The driver who killed San Antonio cyclist Tito Bradshaw receives 20 days in jail plus probation

click to enlarge Local cyclist Tito Bradshaw was killed April 1, 2019. - Courtesy Photo / Bottom Bracket Social Club
Courtesy Photo / Bottom Bracket Social Club
Local cyclist Tito Bradshaw was killed April 1, 2019.
The woman charged with intoxication manslaughter for striking and killing beloved San Antonio bicyclist Tito Bradshaw received a plea deal Wednesday that includes just 20 days in jail, KSAT reports.

As part of that deal, Bexar County District Judge Laura Parker also sentenced Linda Collier Mason to 100 days on house arrest and 10 years on probation.

Mason, 70, was charged with intoxication manslaughter for Bradshaw's April 1, 2019 death, a second-degree felony punishable by up to 20 years in prison. Her vehicle struck the cyclist on a downtown street around 12:30 a.m.

Bradshaw’s family told KSAT they're not satisfied with the deal, saying District Attorney Joe Gonzales should have taken the case to trial. 

“I don’t think justice was served for us because we didn’t get the type of punishment we thought we were going to get,” the 35-year-old cyclist's father, Harry Bradshaw, told the station. “They didn’t think it was a winnable case with a woman of her age with a trial jury, but I think it was wrong.”

Mason apologized for causing the death of Bradshaw, a revered advocate for the local cycling community. She's been out on bond since the incident.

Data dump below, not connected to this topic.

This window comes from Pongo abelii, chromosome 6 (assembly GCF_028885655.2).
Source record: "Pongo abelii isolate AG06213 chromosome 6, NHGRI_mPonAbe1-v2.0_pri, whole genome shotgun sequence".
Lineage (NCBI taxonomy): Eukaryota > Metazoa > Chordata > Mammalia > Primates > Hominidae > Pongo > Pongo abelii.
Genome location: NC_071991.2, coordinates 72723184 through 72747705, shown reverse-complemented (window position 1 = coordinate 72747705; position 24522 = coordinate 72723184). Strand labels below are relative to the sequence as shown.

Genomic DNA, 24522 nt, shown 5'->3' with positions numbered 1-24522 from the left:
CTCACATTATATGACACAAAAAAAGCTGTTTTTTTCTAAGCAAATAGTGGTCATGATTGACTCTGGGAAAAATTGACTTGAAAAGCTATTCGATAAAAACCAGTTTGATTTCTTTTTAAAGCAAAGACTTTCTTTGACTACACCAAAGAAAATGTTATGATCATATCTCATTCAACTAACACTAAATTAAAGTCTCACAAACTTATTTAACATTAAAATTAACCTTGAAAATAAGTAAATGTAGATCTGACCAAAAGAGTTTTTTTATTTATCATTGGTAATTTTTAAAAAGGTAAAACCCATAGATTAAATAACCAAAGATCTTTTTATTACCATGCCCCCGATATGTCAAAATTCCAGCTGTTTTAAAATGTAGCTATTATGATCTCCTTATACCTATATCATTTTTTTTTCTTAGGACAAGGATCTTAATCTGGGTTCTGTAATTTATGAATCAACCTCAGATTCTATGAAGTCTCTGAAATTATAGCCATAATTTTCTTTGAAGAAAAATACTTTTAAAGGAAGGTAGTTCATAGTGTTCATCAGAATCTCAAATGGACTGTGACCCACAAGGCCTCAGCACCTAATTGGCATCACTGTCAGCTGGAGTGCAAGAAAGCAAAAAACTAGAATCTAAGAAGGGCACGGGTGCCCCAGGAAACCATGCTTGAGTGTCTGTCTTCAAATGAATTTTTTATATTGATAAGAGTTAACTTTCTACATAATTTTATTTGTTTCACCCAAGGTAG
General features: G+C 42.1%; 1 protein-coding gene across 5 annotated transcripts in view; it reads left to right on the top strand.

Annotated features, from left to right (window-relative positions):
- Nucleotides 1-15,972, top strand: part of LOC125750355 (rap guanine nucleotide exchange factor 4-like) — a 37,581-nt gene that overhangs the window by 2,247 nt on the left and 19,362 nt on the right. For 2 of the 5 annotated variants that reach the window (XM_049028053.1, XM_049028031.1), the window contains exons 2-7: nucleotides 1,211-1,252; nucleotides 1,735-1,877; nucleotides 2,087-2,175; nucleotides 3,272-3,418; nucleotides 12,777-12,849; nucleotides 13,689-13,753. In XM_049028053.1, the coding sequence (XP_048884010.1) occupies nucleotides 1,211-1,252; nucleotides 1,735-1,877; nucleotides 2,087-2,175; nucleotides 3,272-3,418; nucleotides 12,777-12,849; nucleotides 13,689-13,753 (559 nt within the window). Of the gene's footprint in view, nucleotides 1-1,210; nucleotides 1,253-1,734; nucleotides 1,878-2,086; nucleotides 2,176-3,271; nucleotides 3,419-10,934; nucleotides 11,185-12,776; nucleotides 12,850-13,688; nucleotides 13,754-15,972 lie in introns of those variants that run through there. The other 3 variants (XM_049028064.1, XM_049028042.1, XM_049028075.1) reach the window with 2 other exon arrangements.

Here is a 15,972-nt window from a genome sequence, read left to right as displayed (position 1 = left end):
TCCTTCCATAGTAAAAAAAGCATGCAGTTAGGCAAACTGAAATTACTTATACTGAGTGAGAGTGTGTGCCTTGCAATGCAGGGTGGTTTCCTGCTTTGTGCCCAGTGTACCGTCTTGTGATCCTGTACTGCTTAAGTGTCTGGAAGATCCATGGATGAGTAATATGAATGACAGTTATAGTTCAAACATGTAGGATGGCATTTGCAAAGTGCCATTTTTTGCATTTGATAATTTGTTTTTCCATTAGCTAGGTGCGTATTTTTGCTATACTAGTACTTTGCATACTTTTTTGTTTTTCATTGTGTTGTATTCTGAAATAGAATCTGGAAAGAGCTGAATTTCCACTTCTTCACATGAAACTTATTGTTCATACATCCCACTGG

Defense attorney Patrick Hancock told KSAT both sides moved forward with a plea deal because no expert could testify whether Mason or Bradshaw bore responsibility for the collision. The cyclist also had alcohol in his system at the time of the incident, Hancock told the Express-News earlier this year

In a written statement supplied to KSAT, Gonzales said his office had to weigh whether it could win a case against Mason.

“While proceeding to trial was an option, there is no guarantee of a conviction or prison sentence," Gonzales said. After a thorough evaluation of the facts, evidence and unusual circumstances involved in this case, we determined the best course of action was to have this defendant accept responsibility for Mr. Bradshaw’s death in exchange for the maximum term of community supervision."

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